Review Summary: Tell me I’ll be okay. Tell me happier days.
Tahj Malik Chandler (a.k.a. Saba) has been a promising young talent in the Chicago rap scene since the early 2010s. Even at the age of 23, he’s already amassed two mixtapes and now two studio albums in the past six years alone with his latest release CARE FOR ME
. Part of the reason is because of his upbringing, where the man was surrounded by family members who immersed him in hip-hop/R&B, soul, and jazz influence by the numbers. His older brother, cousin, and friends would go on to form the foundation of Chicago rap crew Pivot Gang
. It would have been impossible for Saba to avoid music in an environment like that, not that he ever was trying to. Despite being a stellar student, he began his musical craft very early, already working songs together in his early-mid teens. Since then, he’s developed a huge network within the Chicago scene, worked with fellow Chicago natives Noname and Twista, and is perhaps most well-known for delivering the sticky hook on the song “Angels” off of Chance the Rapper’s latest album Coloring Book
You would expect, given his cited influences (Lupe Fiasco, Kanye, Bone Thugs-n-Harmony) and his close relationship with Chance, that his music and flow would sound like a natural extension of their works. However, Saba’s main strength is his knack for storytelling and depicting a compelling narrative, a trait he shares more with Kendrick Lamar. Besides the long-form stories he gets into such as the sprawling “PROM / KING”, he can even be seen altering his voice here on songs like the seething single “LIFE” or the Chance collaboration “LOGOUT”, channeling a nasally version of himself not unlike what Kendrick does in his works. This amounts to an album that, while smooth and dreamy-sounding with heavy jazz influence, has an air of unpredictability in the way the lyrics are spoken and an overall darker theme buried within its story. You have to listen hard and look beyond just the deceivingly hopeful song titles.
Over the entire run length of CARE FOR ME
, it’s apparent Saba is no stranger to having his family taken away from him. His friend and fellow artist FRSH Waters was sent to jail in 2013 and only released in the summer of last year. His uncle also went to jail and then passed away a year after being released. But the main loss you’ll hear about on at least half the tracks here is the most recent and perhaps most painful one he’s had to endure yet; that of his cousin and comrade (Walt Long Jr). Walter was stabbed while coming off the Chicago CTA train in early February 2017, something that Saba expresses deep grief over throughout the album. He directly recollects the trauma in opener “BUSY / SIRENS”, lashing out with lyrics like “Jesus got killed for our sins. Walter got killed for a coat.”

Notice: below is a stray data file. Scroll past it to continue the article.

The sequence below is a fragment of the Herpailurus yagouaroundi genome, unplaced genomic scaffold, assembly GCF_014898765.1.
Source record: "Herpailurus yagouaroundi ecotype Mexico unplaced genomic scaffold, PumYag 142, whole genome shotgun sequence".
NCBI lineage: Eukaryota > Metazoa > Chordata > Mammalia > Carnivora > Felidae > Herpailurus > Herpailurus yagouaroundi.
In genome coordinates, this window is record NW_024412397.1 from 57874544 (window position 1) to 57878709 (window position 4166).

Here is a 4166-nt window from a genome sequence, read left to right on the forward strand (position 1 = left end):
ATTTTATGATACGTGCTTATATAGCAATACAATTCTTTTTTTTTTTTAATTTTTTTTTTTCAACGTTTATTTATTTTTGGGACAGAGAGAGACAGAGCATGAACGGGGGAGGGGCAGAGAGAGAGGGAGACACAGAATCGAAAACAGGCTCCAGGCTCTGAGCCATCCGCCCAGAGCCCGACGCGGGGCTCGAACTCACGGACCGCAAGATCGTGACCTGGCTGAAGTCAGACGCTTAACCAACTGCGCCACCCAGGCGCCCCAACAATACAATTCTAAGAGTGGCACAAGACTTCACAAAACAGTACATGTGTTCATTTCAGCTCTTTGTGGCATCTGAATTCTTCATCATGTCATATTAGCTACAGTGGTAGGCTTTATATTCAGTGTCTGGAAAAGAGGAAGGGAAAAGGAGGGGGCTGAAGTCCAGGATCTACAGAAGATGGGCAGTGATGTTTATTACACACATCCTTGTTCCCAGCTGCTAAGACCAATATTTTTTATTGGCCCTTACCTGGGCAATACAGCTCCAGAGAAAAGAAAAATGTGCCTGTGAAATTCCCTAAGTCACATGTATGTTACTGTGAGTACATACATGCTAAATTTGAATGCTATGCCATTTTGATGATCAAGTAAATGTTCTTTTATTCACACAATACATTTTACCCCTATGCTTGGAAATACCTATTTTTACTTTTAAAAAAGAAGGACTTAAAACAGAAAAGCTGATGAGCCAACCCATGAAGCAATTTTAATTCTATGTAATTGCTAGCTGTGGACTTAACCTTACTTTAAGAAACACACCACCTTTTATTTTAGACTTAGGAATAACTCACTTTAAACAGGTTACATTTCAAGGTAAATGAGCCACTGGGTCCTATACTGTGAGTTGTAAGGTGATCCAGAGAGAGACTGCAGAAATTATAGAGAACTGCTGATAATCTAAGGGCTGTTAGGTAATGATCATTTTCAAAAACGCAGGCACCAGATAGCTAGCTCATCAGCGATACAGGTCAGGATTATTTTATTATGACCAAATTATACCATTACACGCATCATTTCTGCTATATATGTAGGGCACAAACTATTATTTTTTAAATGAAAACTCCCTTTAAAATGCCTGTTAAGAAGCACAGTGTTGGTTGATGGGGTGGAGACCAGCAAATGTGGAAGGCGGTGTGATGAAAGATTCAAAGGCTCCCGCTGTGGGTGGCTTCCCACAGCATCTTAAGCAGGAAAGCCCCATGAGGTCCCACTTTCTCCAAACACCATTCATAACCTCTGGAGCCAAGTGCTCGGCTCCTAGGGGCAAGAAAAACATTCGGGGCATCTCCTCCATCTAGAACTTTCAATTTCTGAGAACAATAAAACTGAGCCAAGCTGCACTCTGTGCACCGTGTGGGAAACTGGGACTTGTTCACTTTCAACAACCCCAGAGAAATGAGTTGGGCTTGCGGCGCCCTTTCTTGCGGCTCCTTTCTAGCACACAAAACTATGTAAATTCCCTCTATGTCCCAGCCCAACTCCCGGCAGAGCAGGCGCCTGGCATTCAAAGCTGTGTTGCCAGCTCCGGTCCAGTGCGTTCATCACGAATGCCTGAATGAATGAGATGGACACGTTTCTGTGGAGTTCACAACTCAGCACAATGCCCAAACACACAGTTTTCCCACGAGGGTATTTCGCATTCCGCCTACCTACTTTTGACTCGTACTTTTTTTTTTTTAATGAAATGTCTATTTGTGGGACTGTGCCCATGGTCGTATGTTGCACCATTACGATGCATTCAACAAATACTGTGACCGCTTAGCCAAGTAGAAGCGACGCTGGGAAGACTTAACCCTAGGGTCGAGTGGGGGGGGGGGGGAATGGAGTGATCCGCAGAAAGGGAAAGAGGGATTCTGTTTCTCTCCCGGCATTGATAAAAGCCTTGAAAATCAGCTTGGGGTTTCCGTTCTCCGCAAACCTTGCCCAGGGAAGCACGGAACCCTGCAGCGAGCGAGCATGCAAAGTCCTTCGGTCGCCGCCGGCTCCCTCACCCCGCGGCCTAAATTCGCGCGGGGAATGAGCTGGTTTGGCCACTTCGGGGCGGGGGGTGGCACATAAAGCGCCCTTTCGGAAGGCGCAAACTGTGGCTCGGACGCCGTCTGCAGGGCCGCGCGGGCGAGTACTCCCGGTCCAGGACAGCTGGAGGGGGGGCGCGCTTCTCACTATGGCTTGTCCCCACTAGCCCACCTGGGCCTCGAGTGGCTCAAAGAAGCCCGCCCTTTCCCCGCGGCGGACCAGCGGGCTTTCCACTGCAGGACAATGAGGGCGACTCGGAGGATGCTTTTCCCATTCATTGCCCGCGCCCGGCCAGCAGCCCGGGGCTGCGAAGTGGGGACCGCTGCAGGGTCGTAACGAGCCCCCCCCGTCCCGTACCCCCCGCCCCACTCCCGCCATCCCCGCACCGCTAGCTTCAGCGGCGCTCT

. On the album’s opus “PROM / KING”, he’s recounts growing up with Walter and the events leading up to the stabbing. The story about Walt finding him a girl to go to Prom with is both humorous and moving, and makes the ensuing tragedy feel that much more close-to-home when he ends his final verse with “We got in the car, but didn’t know where to drive to. *** it, wherever you are my nigga, we’ll come and find you...”
. Elsewhere on “CALLIGRAPHY”, he talks about finding solace and healing in the process of writing songs, and on “LIFE”, contemplates how long even he has before he befalls the same fate. He quotes a “million dollars” in the song “SMILE” as this magic number he has to reach in order to get him and his grandparents out of their current living accommodations. He knows money won’t solve all his problems, but to a man who’s been through what he has, it’s hard not to at least see the short-term benefit money could have for his remaining family and in preventing the same tragedy from occurring.
CARE FOR ME
shows Saba at his most refreshingly honest. And while his previous work on The Bucket List Project
delightfully explored what him and his peers want to accomplish before
they die, here he faces death directly
. The album still discusses personal topics outside of it like women in his life (“BROKEN GIRLS”), the disingenuous nature of the music industry (“GREY”), or social media (“LOGOUT”). However, Saba is most potent and affecting when he articulates his deepest inner thoughts about his past demons and the anxiety and depression it’s bred within him. His ability to vividly tell his stories with unflinching honesty and such an accurate attention to detail helps transport listeners right to the scenes with him, just like Kendrick so masterfully did on good kid, m.A.A.d city
over five years ago. And it’s hard not to argue that because of this, it’s Saba’s best work yet.